Wednesday, April 27, 2011

Active Design Guidelines

Much has been written recently regarding the health risks and future costs of sedentary life and obesity. Late last year New York City, through a multi-disciplinary effort of city agencies, academic partners and AIA NY, published what I think is the first comprehensive guideline focused on design features and elements that promote physical activity. The guide has four chapters including Design and Health, Urban Design, Building Design and Synergies with Sustainable and Universal Design.

This is a great reference and resource for use in all of our work and is very consumable through clear writing, good graphics, linkage for evidence-based design/good practice, case studies and checklists. A free download is available from

A quote from the guideline’s executive summary frames the context for the current challenge for architectural and urban designers.
“In the 19th and early 20th centuries, architects and urban reformer helped to defeat infectious diseases like cholera and tuberculosis by designing better buildings, streets, neighborhoods, clean water systems, and parks. In the 21st century, designers can again play a crucial role in combating the most rapidly growing public health epidemics of our time: obesity and its impact on related chronic diseases such as diabetes, heart disease, and some cancers. Today, physical inactivity and unhealthy diet are second only to tobacco as the main causes of premature death in the United States. A growing body of research suggests that evidence-based architectural and urban design strategies can increase regular physical activity and healthy eating.”

So every opportunity to design and construct a component of the built environment is an opportunity to carefully create a design that promotes active living. The most obvious are stairs for everyday use. Let’s actively engage this research into our planning and design work.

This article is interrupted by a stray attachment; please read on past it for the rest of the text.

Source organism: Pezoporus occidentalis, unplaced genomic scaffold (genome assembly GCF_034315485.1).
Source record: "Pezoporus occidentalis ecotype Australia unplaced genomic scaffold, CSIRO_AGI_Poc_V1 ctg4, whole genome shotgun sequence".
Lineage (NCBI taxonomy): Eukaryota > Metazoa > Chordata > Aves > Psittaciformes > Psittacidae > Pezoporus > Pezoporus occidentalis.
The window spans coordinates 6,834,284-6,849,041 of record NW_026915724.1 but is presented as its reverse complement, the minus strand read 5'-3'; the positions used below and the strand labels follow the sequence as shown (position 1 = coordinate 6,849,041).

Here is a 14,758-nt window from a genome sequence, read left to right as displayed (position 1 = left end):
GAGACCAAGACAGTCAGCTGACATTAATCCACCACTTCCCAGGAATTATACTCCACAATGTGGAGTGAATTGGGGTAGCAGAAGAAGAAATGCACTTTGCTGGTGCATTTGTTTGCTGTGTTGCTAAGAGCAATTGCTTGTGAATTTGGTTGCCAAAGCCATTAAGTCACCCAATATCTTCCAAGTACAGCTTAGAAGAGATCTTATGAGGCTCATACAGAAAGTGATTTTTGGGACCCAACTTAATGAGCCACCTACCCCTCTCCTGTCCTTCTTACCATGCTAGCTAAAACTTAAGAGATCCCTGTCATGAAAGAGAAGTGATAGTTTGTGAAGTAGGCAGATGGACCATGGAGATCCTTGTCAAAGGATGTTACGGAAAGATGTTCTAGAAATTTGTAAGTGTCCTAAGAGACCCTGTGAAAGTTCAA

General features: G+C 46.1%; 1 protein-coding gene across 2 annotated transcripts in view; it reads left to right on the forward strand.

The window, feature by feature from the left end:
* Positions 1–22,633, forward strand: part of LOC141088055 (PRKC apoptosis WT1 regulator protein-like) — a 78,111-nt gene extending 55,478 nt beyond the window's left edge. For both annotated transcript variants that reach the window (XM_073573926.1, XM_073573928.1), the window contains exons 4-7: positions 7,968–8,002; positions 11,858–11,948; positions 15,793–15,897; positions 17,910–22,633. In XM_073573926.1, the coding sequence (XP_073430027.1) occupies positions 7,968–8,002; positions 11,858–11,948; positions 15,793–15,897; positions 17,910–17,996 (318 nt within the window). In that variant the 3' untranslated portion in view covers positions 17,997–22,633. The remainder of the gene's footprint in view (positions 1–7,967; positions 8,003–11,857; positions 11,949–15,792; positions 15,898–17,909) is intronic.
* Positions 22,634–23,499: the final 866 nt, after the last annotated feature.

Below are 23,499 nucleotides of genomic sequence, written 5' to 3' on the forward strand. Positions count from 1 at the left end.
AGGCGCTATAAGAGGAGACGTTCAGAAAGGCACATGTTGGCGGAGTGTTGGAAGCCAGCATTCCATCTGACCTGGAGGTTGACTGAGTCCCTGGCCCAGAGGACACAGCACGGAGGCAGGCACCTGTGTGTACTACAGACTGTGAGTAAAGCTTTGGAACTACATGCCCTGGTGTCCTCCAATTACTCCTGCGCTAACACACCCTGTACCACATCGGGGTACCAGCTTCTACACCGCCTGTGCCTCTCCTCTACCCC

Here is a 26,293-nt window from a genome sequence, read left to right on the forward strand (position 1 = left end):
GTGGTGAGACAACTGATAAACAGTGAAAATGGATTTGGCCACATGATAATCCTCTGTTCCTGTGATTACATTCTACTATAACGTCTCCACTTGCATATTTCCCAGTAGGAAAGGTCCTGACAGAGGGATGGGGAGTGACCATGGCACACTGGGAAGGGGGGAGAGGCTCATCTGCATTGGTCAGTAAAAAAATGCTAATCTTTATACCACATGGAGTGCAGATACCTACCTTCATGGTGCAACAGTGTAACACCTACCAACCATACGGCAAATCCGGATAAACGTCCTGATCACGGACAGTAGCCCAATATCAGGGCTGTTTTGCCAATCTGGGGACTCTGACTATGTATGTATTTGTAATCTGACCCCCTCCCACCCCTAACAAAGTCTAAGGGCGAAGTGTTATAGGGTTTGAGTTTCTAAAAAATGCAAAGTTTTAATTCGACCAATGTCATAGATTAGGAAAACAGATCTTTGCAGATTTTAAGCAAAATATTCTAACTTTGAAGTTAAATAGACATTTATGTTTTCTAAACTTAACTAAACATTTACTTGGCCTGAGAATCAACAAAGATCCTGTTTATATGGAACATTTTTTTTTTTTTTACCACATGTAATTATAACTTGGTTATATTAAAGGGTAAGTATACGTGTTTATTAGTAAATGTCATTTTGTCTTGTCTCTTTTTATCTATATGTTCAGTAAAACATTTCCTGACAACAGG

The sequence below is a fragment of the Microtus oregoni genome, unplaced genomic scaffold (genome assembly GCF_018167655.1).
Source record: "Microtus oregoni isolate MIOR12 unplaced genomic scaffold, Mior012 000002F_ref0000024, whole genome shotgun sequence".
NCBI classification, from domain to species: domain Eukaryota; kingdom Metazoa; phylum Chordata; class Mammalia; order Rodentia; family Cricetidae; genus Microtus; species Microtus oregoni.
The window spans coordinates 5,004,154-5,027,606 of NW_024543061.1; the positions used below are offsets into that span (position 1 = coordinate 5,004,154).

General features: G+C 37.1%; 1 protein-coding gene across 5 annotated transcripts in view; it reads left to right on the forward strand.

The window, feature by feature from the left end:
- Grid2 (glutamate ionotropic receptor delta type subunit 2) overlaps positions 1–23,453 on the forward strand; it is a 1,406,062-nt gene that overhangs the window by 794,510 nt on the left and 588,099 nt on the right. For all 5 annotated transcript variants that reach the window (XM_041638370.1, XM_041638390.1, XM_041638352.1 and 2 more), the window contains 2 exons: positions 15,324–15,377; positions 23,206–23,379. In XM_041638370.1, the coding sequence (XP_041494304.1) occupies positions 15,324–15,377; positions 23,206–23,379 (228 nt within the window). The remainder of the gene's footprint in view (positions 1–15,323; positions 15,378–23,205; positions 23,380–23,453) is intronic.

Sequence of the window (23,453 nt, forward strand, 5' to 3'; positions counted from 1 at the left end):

Monday, April 25, 2011

Together We Can Each Be More Creative

I never really though I'd learn much about creativity and design thinking from a cartoon character until I read Robert Fabricant's essay posted on Fast Company's blog, Frog Design: 3 Things Wile E. Coyote Teaches Us About Creative Intelligence. The essay does a fantastic job of helping to examine and explain just how we bring out creativity in one another. I think it's incredibly relevant to our firm and the A/E profession in general. Those design challenges, different ideas and unique perspectives that make up our profession can help drive us to be more creative.

Fabricant shows us how we can push each other to be more creative by examining the relationship between Wile E. Coyote and Road Runner. He argues, 'Would Wile E. be anywhere near as creative without Road Runner? Would his inventions emerge out of his own faculties unprompted or only in response to a situation? His relationship with Road Runner is a dynamic that constantly pushes him farther, faster and (unfortunately in more cases) higher than he imagined.'

Think about this as you work on new projects. Engage with as many fellow teammates, clients and colleagues in the profession as you can, whether they think like you do or not. Responding to challenges and seeking diverse views make for the kind of mentality and attitude that will drive us forward. It's those collaborations that can increase our firm and profession's overall creativity quotient.

Fabricant sums it up with, 'Creativity emerges out of relationships; it's the tension between different ideas and perspectives and so it is risky to define it as an ability that we inherently possess.'

Don't shy away from the tension of different ideas and perspectives. Seek them out, elaborate and strive for creative solutions to our challenging design opportunities.

Watch some Wile E. for inspiration.